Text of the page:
- Tunneling Current AFM (TUNA) - measures a material’s electrical conductivity with a wide range of currents from 100 fA-1 uA;
- Piezoresponse Force Microscopy (PFM) - studies piezo materials at the nanoscale;
- Quantitative Nanomechanical Property Mapping (PF-QNM) - enabling researchers to map and distinguish quantitatively between nanomechanical properties while simultaneously imaging sample topography at high resolution. This technology operates over an extremely wide range (1MPa to 50GPa for modulus and 10pN to 10μN for adhesion) to characterize a large variety of sample types.
- Heating and Cooling -Execute temperature control and thermal analysis on samples from -20°C to 200°C while scanning in various AFM modes.
- EnviroScope Atomic Force Microscope (ESCOPE)
The Digital Instruments EnviroScope combines AFM imaging with environmental controls and a hermetically sealed sample chamber to perform Contact Mode and TappingMode atomic force microscopy in air, vacuum, or a purged gas, as well as a heated environment. With advanced environmental capabilities, users can observe sample reactions to a variety of complex environmental conditions while scanning.
- Dimension 3100 SPM System
The Digital Instruments Nanoscope IIIa Dimension 3100 SPM system provides high resolution, 3D images for a large variety of materials, such as nanoparticles, polymers, DNA, semiconductor thin films, magnetic media, optics and other advanced nanostructures.
AFM can provide three-dimensional high contrast topographic images with sub-nanometer resolution including line width, grain size, thin film thickness, roughness measurements, sectioning of surfaces, particle analysis, surface defects, and pattern recognition, etc.
- DSC and TGA Thermal Analysis Systems
The SMCF facility has two thermal analysis systems: a differential scanning calorimeter (DSC 204 F1 Phoenix) and a thermogravimetry analysis system (TGA 209 F1 Libra). Both systems operate through a large temperature range from -170°C to 600°C for the DSC, and 25°C to 1100°C for the TGA. These systems allow users to study and measure various thermal properties of materials such as; glass-transition temperatures, melting temperatures, melting enthalpy, crystallization temperatures, crystallization enthalpy, transition enthalpies, phase transformations, phase diagrams, and other thermal properties.
- Olympus BX51 Polarizing Microscope
The SMCF houses an Olympus BX51 polarizing microscope which includes differential interference contrast capabilities for sample viewing, and image analysis. In addition, the thermal behavior of a sample can be observed under the microscope using a Mettler Toledo FP900 thermal system equipped with an FP 82 hot stage with a temperature range from room temperature to 375° C.
Vickers/Knoop Hardness Tester measures the mechanical hardness of materials. The Vickers/ Knoop microhardness test is used particularly for small parts, very brittle materials, or thin sheets, where only a small indentation may be made for testing purposes. The test force range: 10 g to 1000g. Hardness testing involves using a known load and a known indenter shape which is then pressed into a material. The depth of penetration of the indenter is proportional to the hardness of the material. Hardness data can be used to infer other mechanical properties of the material.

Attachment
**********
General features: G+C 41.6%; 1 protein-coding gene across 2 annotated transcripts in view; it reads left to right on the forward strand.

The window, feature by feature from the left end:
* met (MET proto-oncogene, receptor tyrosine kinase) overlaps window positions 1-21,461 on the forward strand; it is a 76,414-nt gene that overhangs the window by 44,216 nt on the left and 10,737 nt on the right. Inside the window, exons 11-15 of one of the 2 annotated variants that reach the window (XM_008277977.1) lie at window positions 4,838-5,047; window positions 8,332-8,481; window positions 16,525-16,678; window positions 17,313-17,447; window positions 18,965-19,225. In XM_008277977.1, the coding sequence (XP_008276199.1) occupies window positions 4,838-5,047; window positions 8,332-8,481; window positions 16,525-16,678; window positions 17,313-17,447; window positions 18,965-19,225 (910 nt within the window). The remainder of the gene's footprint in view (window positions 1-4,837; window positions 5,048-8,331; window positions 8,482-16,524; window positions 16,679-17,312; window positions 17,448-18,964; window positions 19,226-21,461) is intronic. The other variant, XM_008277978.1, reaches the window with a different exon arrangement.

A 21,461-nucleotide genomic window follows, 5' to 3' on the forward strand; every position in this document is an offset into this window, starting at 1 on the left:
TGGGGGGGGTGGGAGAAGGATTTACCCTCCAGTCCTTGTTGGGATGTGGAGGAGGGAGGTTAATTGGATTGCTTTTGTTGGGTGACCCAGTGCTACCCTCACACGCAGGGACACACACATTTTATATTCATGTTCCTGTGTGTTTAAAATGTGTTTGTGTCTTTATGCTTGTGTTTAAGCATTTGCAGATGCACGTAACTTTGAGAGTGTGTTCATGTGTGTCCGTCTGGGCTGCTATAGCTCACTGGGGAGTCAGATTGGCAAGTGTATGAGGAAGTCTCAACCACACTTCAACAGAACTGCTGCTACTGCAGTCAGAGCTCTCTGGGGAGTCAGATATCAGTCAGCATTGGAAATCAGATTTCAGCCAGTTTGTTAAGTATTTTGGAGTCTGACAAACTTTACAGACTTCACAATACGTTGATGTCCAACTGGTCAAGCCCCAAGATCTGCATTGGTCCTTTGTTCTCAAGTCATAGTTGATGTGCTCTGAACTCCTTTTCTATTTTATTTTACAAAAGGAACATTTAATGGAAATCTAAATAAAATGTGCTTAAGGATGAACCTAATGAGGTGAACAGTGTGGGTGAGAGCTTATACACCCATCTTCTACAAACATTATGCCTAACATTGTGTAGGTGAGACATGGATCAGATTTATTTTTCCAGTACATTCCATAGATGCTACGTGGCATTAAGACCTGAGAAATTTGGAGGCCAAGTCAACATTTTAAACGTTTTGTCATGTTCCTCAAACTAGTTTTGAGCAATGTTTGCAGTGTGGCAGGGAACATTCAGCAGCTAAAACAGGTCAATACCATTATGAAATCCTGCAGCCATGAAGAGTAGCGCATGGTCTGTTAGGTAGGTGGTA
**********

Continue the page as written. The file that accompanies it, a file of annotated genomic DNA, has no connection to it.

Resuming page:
- ThermoFisher K-Alpha XPS/UPS Photoelectron Spectrometer
The Thermo Scientific K-alpha+ X-ray Photoelectron Spectroscopy (XPS) system is useful for analyzing the surface chemistry of materials. This instrument also has an option for Ultraviolet Photoelectron Spectroscopy (UPS), which can be used to investigate the valence-band electronic structure of a material. The system is user-friendly and Avantage software allows complete instrument control, data acquisition, and data processing. Samples/specimens should be in solid forms such as thin films, powders, pellets, fibers, etc. Please contact Dr. Steve Michalski (firstname.lastname@example.org) for further information and training.
- Other Equipment
- Buehler ISOMet 1000 Precision Saw
The IsoMet 1000 Precision Saw offers increased speed, load, and a 7-inch diamond blade capacity that enables a wide variety of advanced materials to be cut quickly and with low deformation.
- Buehler MiniMet 1000 Grinder-polisher
The MiniMet 1000 Grinder-polisher is a sample preparation system with adjustable speed and high-pressure capability that quickly prepares materials (such as ceramics, composites, and metals) for cross-sectional analysis.
- Sartorius Cubis MSU2.7S-000-DM Microbalance
Microbalance with a readability of 0.0001 mg is a high-resolution measuring instrument used for measuring samples up to a 2.1 g weighing capacity.
Facility Specialist - Primary013A Jorgensen Hall
Facility Specialist - Secondary007 Jorgensen Hall
Xingzhong "Jim" Li
Facility Specialist - Tertiary033 Jorgensen Hall